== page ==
As the fight for freedom of speech in Bangladesh continues, artists of Bangladeshi origin take the stage to commemorate the voices of four recently slain bloggers, and protest the threat looming over more than 70 other Bangladeshi intellectuals, many of whom are in hiding. Join them at Roulette for an evening of solidarity, live music, and readings to condemn the assassinations of Avijit Roy, Oyasiqur Babu, Ananta Bijoy Das, and Niloy Neel, and to celebrate writing. The evening will also feature a statement from Karin Deutsch Karlekar, the Director of Free Expression Programs at PEN America.
This is an official Brooklyn Book Festival Bookend Event, co-presented with Roulette and PEN American Center
Farah Mehreen Ahmad is a Brooklyn-based Bangladeshi writer, researcher and translator. Her work has appeared in The Daily Star, New Age, Forum magazine, Eclectica, Popular Anthropology Magazine, etc. She is currently working on a novel and a collection of short stories. Some of her work can be found at http://farahmehreen.wordpress.com.
Abeer Y. Hoque is a Nigerian born Bangladeshi American writer and photographer. She is the author of the linked story collection, The Lovers and the Leavers (HarperCollins India 2015), and a coffee table book, The Long Way Home (Ogro Bangladesh, 2013). Her memoir, Olive Witch, is forthcoming from HarperCollins India (2016). She is a Fulbright Scholar and NEA Literature Fellow, and her writing and photography have been published in Guernica, ZYZZYVA, 580 Split, The Daily Star, and Wasafiri, among others. She has degrees from University of Pennsylvania’s Wharton School of Business, an MFA in Writing from the University of San Francisco. See more at olivewitch.com.
Majib Hoque is a Queens based Bangladeshi American playwright, actor, and director. He is an anchor for Bangla TV, and belongs to Bohubachan Theatre Group, which has had both local and off Broadway performances.
Tanwi Nandini Islam is the author of the novel Bright Lines. She is a writer, multimedia artist, and founder of Hi Wildflower Botanica, a handcrafted natural perfume and skincare line. Her writing has appeared on Elle.com, Fashionista.com, and Billboard.com, and in the Feminist Wire, Open City, and Hyphen magazine. A graduate of Vassar College and Brooklyn College’s MFA program, she lives in Brooklyn. You can visit her website at www.tanwinandini.com.
Javed Jahangir’s fiction has been published in HIMAL magazine, Smokelong Journal, LOST Magazine (picked by Peter Orner), LUMINA Literary Journal (Sarah Lawrence College), Bengal Lights Literary Journal, The Daily Star, Bangladesh and others. He is a founding member of Beyondthemargins.com, a website of daily literary essays. He was on the 2011 panel of judges for the RISCA (Rhode Island State Council Arts) Fiction Fellowship award. He has contributed to, and been editor-in-chief for The Grub Street Writers’ 10 year Anthology, and has been a reader for the Harvard Review. His novel Ghost Alley was published by Bengal Foundation 2014.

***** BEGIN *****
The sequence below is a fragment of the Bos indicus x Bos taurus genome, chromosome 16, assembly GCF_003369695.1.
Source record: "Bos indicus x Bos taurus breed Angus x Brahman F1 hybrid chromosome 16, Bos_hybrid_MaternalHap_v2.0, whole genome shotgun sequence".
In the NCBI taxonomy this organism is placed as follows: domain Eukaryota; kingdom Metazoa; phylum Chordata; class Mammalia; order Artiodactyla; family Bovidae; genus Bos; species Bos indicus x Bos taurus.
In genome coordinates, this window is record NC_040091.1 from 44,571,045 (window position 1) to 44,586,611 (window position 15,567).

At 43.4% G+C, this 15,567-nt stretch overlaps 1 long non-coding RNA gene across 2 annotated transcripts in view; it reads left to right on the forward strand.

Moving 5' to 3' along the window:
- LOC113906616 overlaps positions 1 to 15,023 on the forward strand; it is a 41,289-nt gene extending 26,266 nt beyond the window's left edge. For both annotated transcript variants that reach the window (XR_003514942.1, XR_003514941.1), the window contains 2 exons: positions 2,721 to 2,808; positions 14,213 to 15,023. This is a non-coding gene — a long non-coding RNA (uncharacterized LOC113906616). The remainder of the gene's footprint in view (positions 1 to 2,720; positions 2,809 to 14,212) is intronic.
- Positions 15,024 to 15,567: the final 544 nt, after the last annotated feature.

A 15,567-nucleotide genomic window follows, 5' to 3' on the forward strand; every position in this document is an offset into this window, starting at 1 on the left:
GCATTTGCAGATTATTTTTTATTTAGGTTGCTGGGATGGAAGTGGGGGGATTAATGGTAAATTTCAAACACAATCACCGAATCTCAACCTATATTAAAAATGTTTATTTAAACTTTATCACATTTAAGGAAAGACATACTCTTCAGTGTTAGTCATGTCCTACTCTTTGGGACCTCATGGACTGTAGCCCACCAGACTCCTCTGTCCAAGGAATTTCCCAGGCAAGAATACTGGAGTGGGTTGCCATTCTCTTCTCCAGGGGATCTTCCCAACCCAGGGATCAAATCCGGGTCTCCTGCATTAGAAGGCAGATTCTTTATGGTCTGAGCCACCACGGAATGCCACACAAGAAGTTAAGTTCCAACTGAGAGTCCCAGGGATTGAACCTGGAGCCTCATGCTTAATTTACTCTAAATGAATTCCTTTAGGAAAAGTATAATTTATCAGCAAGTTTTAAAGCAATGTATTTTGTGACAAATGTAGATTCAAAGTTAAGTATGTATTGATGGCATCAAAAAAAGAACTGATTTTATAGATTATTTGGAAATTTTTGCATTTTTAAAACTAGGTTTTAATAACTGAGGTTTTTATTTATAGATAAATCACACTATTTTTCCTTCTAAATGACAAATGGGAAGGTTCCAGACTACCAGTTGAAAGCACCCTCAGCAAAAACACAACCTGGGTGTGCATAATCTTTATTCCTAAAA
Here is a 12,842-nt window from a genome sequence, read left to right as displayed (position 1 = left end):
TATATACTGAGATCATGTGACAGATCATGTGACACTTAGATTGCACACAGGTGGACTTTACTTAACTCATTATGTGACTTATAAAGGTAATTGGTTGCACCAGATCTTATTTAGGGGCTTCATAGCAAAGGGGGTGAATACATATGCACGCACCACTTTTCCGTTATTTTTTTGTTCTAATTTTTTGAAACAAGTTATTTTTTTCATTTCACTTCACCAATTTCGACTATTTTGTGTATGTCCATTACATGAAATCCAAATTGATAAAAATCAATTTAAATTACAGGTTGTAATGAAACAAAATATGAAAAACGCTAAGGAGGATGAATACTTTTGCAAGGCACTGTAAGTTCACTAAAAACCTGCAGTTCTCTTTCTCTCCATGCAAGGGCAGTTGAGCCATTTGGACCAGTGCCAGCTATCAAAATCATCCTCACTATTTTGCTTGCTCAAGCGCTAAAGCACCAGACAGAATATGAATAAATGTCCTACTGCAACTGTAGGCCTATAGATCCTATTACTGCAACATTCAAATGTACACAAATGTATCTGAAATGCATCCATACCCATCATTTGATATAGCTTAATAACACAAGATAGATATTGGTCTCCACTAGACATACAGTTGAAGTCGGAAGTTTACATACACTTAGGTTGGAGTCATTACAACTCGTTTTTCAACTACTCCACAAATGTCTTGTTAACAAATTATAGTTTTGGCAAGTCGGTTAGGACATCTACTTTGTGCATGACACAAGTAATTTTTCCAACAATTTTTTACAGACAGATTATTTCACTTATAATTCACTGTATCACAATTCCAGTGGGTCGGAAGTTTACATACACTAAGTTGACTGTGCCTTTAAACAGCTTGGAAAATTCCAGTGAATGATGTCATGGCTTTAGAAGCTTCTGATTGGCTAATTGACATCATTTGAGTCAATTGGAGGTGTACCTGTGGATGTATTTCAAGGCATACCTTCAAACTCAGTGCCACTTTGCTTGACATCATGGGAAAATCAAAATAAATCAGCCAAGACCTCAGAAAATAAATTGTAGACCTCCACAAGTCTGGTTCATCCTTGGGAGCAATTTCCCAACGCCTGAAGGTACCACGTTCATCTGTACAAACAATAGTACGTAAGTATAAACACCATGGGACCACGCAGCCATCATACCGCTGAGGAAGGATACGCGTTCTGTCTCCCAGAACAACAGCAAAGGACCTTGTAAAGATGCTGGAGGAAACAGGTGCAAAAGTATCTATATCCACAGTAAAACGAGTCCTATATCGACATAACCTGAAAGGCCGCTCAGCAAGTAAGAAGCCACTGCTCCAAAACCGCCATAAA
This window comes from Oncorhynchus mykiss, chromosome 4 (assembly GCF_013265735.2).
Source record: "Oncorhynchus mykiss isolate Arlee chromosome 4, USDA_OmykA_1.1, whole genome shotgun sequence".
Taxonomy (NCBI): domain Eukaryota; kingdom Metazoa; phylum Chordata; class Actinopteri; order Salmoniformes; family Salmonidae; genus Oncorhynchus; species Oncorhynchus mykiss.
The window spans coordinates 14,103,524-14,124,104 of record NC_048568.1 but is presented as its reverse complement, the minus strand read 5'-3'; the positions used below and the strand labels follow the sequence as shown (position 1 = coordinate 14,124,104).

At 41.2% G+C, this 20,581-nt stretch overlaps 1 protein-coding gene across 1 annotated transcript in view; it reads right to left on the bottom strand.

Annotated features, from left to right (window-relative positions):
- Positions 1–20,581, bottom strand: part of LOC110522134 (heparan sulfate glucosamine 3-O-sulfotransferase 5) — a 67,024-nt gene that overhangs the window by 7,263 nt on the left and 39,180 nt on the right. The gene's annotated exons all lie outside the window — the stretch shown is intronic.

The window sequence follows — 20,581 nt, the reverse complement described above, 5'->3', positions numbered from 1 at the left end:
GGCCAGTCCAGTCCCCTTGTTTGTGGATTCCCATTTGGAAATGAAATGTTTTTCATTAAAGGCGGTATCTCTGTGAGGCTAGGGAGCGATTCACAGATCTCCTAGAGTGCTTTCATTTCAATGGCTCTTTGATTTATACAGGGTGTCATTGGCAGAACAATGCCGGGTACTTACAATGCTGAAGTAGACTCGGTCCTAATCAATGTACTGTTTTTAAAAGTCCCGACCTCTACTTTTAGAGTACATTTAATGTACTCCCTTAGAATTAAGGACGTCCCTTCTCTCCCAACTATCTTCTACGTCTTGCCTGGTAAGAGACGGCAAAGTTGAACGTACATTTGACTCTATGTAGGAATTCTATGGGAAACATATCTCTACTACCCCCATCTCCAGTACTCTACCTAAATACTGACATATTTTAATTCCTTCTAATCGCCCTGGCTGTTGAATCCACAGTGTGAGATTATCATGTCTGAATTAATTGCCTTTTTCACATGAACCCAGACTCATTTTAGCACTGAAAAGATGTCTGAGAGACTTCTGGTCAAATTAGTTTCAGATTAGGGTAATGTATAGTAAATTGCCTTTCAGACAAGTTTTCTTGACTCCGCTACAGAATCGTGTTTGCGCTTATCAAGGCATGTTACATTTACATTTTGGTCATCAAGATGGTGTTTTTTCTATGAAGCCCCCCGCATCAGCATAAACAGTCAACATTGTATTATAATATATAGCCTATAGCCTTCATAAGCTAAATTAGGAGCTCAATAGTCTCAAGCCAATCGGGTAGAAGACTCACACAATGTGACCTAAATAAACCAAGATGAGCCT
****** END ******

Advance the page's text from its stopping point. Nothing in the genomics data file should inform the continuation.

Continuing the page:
Aladdin Ullah is a comedian, playwright, and actor who has been featured on national television. As an inaugural member of the Public Theater’s Emerging Writers Group, Aladdin has been developing and presenting his solo show Dishwasher Dreams at venues such as the Public Theater, New York Theater Workshop, New York Stage and Film, The Culture Project, Chicago’s Victory Gardens, Silk Road. He was the Indo-American Arts Council Playwright in residence, and he is the recipient of the 2012 LMCC playwright grant and The Paul Robeson Development Grant. He also voiced the character of Hanuman in the internationally acclaimed animated film Sita Sings the Blues, and played the character of Prof. Gautaum in American Desi. He is currently at work on a documentary based on the critically acclaimed book Bengali Harlem. Find him at: Bengaliharlem.com and http://funnyaladdin.
Anik Khan was born in Dhaka and immigrated to the United States with his family at an early age and settled in Queens, NY, where he describes his low-income building as a true melting pot of different ethnicities sharing the same daily struggles. Despite his neighborhood’s rough exterior, he found beauty and inspiration in the spirited hustle of his neighbors. Today, his music reflects the cultures that surrounded him throughout his upbringing. He raps from a first generation perspective but speaks to a worldwide audience—a true representation of hip-hop’s universal appeal. www.anikkhanmusic.com